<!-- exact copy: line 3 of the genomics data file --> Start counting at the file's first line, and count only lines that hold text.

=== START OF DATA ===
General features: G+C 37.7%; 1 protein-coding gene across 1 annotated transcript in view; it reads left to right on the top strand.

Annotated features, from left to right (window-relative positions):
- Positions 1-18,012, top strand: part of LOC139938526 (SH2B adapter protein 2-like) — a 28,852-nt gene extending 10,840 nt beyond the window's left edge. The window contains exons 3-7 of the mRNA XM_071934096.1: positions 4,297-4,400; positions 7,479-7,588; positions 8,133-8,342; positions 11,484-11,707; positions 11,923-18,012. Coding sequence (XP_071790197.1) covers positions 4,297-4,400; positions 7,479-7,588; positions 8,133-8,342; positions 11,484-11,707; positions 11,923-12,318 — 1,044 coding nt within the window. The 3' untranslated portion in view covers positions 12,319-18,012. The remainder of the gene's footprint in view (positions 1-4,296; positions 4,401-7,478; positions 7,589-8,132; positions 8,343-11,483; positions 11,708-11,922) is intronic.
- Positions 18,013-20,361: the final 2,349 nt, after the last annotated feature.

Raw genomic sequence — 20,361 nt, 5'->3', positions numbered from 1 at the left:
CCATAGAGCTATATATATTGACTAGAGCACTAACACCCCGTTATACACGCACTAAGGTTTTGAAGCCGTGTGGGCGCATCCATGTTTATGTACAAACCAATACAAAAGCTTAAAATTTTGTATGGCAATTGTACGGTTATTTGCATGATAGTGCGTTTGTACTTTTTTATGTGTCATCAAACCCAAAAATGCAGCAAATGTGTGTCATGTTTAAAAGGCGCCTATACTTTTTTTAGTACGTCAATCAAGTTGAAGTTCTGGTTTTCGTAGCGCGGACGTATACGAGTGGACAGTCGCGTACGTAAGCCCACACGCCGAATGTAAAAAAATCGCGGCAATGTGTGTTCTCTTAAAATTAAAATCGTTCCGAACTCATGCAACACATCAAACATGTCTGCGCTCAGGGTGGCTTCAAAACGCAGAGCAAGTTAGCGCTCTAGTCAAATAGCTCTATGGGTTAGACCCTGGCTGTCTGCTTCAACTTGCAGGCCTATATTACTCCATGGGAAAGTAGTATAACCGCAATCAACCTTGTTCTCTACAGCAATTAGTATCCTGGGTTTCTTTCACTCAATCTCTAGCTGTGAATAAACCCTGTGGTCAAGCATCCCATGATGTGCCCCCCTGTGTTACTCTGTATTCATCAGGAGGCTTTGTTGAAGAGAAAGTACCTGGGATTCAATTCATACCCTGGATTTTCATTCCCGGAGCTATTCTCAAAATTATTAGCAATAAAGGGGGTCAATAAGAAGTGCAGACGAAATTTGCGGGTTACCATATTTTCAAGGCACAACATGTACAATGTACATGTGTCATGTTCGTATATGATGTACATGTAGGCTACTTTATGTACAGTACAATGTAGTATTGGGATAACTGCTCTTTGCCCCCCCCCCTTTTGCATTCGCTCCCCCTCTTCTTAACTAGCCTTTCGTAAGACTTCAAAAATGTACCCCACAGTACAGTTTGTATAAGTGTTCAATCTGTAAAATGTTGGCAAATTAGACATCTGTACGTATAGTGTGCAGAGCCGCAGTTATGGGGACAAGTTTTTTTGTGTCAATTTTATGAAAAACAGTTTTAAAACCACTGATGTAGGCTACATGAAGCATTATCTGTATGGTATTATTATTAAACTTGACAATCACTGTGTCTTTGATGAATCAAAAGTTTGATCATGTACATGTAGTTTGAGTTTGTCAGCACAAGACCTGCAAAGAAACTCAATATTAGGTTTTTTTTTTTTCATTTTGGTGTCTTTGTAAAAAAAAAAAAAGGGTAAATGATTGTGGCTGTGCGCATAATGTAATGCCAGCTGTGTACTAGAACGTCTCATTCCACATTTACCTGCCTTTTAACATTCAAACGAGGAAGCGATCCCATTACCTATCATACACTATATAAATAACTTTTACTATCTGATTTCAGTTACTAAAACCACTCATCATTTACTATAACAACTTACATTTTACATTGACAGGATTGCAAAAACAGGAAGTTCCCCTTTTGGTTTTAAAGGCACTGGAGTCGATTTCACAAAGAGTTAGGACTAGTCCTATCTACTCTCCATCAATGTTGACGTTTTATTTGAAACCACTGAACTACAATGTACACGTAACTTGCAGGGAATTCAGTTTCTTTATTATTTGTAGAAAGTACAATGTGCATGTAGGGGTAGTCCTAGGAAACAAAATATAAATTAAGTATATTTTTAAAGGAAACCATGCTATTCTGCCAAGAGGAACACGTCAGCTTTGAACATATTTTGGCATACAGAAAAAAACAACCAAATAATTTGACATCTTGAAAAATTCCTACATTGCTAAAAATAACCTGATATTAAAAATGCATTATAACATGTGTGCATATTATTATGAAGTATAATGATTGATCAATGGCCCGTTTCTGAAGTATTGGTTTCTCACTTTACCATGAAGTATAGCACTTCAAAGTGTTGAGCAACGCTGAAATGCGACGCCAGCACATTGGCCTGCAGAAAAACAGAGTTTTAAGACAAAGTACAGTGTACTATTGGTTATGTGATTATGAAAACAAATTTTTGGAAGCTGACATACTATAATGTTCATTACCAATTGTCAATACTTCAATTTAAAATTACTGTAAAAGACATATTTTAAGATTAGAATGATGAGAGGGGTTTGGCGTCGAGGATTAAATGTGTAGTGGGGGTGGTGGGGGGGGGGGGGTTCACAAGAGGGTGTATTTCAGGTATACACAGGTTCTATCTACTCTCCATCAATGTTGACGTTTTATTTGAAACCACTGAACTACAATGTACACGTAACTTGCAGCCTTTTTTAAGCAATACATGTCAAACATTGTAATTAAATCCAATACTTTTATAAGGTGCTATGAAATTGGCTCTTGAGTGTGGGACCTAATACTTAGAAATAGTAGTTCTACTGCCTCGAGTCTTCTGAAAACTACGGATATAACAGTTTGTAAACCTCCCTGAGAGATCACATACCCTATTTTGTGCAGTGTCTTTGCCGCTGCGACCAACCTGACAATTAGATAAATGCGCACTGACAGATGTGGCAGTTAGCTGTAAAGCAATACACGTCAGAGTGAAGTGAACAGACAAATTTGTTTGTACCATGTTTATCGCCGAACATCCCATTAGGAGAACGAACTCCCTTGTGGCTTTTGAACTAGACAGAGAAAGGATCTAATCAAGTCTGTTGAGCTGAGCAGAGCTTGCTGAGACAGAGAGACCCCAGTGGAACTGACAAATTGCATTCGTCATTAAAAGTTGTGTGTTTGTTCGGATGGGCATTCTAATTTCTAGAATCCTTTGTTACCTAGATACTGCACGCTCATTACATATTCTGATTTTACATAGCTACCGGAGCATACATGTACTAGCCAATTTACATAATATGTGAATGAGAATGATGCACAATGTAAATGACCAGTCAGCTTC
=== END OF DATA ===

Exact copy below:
- Positions 1-18,012, top strand: part of LOC139938526 (SH2B adapter protein 2-like) — a 28,852-nt gene extending 10,840 nt beyond the window's left edge. The window contains exons 3-7 of the mRNA XM_071934096.1: positions 4,297-4,400; positions 7,479-7,588; positions 8,133-8,342; positions 11,484-11,707; positions 11,923-18,012. Coding sequence (XP_071790197.1) covers positions 4,297-4,400; positions 7,479-7,588; positions 8,133-8,342; positions 11,484-11,707; positions 11,923-12,318 — 1,044 coding nt within the window. The 3' untranslated portion in view covers positions 12,319-18,012. The remainder of the gene's footprint in view (positions 1-4,296; positions 4,401-7,478; positions 7,589-8,132; positions 8,343-11,483; positions 11,708-11,922) is intronic.